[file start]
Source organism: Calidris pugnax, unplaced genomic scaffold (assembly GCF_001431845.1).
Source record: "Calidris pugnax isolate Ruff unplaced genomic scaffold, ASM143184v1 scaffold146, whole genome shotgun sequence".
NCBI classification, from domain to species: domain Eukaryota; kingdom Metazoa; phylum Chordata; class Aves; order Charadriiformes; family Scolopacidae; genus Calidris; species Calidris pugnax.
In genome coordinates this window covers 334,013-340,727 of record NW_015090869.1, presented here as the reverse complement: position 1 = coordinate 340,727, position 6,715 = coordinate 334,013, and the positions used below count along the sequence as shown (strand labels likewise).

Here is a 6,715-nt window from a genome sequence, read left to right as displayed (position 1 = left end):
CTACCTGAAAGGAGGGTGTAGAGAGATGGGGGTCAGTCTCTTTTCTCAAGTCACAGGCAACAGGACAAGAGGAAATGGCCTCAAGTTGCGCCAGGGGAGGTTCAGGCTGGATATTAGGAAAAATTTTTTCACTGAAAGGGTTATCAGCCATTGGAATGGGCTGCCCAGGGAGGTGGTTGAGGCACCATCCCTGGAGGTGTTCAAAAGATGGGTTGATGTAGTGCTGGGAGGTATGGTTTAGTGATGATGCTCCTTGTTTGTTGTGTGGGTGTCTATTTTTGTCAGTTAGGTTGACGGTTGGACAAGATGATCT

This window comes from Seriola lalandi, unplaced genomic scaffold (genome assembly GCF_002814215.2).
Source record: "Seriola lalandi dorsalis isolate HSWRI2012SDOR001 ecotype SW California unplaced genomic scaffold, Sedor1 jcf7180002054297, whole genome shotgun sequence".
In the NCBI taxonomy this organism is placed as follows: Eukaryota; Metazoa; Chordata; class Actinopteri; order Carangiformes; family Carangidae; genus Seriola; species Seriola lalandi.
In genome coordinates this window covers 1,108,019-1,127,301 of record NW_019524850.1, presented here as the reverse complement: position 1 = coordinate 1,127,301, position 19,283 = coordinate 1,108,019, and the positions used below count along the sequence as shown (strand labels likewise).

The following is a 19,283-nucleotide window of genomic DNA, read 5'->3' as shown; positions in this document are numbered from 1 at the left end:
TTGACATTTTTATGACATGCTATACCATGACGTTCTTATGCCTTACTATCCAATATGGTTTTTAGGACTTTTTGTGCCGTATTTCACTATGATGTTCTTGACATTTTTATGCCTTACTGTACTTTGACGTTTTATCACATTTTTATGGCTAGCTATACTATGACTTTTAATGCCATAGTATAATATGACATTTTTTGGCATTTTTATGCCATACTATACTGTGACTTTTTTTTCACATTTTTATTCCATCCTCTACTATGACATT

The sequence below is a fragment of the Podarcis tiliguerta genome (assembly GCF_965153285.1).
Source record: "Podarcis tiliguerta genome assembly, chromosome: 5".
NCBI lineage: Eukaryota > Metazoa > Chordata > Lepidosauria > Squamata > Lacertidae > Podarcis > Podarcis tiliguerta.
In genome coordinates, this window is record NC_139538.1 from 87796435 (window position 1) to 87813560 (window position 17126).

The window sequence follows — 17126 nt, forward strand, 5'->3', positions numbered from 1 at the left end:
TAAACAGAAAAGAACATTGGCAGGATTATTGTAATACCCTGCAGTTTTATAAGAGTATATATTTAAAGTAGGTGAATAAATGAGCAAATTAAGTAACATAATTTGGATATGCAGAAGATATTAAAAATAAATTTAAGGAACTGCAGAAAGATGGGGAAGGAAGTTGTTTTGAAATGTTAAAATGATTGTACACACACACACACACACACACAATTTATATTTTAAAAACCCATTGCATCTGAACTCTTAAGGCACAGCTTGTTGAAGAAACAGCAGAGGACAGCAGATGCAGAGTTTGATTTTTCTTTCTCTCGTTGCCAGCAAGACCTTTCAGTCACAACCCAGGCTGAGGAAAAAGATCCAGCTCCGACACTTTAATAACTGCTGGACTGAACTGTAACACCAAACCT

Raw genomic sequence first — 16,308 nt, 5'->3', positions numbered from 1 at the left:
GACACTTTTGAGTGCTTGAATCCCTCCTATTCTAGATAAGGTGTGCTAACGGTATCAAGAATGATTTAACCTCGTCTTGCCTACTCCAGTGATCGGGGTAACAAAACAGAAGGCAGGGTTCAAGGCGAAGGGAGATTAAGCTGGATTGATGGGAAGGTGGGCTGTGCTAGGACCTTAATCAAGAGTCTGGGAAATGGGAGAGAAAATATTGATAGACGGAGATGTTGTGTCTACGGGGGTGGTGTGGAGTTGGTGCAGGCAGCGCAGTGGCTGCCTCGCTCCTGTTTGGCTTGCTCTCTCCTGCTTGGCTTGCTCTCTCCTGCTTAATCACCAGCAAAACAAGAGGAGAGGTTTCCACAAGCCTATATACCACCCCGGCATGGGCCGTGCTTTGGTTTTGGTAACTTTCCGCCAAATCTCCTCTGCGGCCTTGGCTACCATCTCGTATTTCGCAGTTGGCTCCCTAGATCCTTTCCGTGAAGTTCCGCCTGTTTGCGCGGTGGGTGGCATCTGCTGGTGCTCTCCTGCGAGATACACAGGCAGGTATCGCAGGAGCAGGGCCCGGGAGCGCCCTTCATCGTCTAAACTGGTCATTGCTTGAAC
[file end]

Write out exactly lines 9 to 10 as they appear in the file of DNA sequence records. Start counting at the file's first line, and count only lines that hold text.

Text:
In the NCBI taxonomy this organism is placed as follows: Eukaryota; Metazoa; Chordata; class Actinopteri; order Carangiformes; family Carangidae; genus Seriola; species Seriola lalandi.
In genome coordinates this window covers 1,108,019-1,127,301 of record NW_019524850.1, presented here as the reverse complement: position 1 = coordinate 1,127,301, position 19,283 = coordinate 1,108,019, and the positions used below count along the sequence as shown (strand labels likewise).